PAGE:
Researchers from Penn State University (PA, USA) have utilized a novel drug target to rescue functional deficits in human nerve cells derived from patients with a severe form of autism-spectrum disorder, called Rett Syndrome. Their work could lead to a new treatment for Rett Syndrome and other autism-spectrum disorders.
Gong Chen, who led the team, explained, “The most exciting part of this research is that it directly uses human neurons that originated from Rett Syndrome patients as a clinically-relevant disease model to investigate the underlying mechanism. Therefore, the new drug target discovered in this study might have direct clinical implication in the treatment of Rett Syndrome and potentially for other autism-spectrum disorders as well."
The researchers took skin cells of patients with Rett Syndrome, and used them to differentiate stem cells into nerve cells to be studied in the laboratory. The nerve cells carry a mutation in the gene MECP2, believed to be the cause of most cases of Rett Syndrome. The researchers determined that these cells also lacked a molecule called KCC2 that is critical to normal nerve cell function and brain development.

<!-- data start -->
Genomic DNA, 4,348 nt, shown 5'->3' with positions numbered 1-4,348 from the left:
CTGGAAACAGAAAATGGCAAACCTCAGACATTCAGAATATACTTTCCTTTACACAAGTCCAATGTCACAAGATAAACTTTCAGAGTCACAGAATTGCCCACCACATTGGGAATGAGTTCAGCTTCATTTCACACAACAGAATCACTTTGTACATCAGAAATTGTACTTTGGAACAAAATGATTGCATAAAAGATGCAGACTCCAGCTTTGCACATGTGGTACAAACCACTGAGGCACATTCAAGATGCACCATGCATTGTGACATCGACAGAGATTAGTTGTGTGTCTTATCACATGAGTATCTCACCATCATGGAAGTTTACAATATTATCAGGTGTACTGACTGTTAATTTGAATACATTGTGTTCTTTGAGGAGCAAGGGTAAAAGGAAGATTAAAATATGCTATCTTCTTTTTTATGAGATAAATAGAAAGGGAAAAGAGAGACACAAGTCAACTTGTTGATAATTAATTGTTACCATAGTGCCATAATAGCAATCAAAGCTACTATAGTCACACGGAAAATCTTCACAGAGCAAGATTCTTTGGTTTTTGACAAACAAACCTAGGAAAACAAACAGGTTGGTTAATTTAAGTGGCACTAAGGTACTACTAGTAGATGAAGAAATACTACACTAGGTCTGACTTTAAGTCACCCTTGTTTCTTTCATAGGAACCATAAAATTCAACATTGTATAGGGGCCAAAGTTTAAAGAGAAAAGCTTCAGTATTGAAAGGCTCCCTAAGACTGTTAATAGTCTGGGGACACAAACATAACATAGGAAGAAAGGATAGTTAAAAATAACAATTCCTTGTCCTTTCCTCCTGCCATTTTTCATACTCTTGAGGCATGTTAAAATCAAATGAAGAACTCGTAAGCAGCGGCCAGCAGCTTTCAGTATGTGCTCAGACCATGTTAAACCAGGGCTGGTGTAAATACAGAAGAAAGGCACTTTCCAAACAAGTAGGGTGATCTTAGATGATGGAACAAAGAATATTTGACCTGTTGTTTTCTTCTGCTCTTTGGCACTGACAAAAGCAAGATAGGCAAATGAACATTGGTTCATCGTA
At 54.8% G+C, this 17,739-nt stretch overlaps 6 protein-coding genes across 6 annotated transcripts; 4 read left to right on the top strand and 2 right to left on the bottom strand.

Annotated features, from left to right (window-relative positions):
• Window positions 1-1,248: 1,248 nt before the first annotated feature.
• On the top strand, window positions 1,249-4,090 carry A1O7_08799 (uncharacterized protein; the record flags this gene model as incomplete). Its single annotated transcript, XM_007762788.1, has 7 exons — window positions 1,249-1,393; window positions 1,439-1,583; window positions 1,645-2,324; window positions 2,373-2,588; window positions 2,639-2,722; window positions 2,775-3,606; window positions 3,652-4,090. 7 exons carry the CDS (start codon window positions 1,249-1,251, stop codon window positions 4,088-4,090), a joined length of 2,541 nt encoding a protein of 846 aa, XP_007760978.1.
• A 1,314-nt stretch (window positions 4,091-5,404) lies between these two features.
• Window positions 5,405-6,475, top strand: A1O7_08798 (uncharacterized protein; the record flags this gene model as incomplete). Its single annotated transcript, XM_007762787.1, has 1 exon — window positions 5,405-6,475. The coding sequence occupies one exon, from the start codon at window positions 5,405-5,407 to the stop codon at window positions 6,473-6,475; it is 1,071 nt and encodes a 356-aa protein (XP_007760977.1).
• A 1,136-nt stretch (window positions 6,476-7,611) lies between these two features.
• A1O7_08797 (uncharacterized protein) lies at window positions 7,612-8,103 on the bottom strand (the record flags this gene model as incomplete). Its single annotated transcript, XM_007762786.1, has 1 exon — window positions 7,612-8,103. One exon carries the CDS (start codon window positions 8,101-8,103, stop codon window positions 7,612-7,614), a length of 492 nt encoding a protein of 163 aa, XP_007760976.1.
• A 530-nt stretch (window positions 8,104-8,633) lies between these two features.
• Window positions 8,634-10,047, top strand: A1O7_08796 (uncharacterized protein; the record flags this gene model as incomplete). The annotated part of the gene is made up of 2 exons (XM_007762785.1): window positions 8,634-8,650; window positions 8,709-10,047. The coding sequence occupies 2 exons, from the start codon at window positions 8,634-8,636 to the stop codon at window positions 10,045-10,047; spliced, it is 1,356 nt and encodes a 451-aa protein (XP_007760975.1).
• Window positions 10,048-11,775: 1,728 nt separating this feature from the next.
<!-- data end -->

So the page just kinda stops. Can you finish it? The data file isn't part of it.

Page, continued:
"KCC2 controls the function of the neurotransmitter GABA at a critical time during early brain development. Interestingly, when we put KCC2 back into Rett neurons, the GABA function returns to normal,” Chen described. “We therefore think that increasing KCC2 function in individuals with Rett Syndrome may lead to a potential new treatment."
Chen’s team was also able to show that treating the diseased nerve cells with insulin-like growth factor 1 (IGF1) elevated the levels of KCC2 and corrected the function of GABA. IGF1 has been previously shown to alleviate symptoms of Rett Syndrome in mice, and is currently in Phase II trials for the treatment of the disease in humans.
Xin Tang, first author on the paper, concluded, "The finding that IGF1 can rescue the impaired KCC2 level in Rett neurons is important not only because it provides an explanation for the action of IGF1, but also because it opens the possibility of finding more small molecules that can act on KCC2 to treat Rett Syndrome and other autism spectrum disorders."
Tang, X., Kim, J., Zhou, L., et al. (2016). KCC2 rescues functional deficits in human neurons derived from patients with Rett syndrome. Proceedings of the National Academy of Sciences . doi:10.1073/pnas.1524013113. doi:10.1073/pnas.1524013113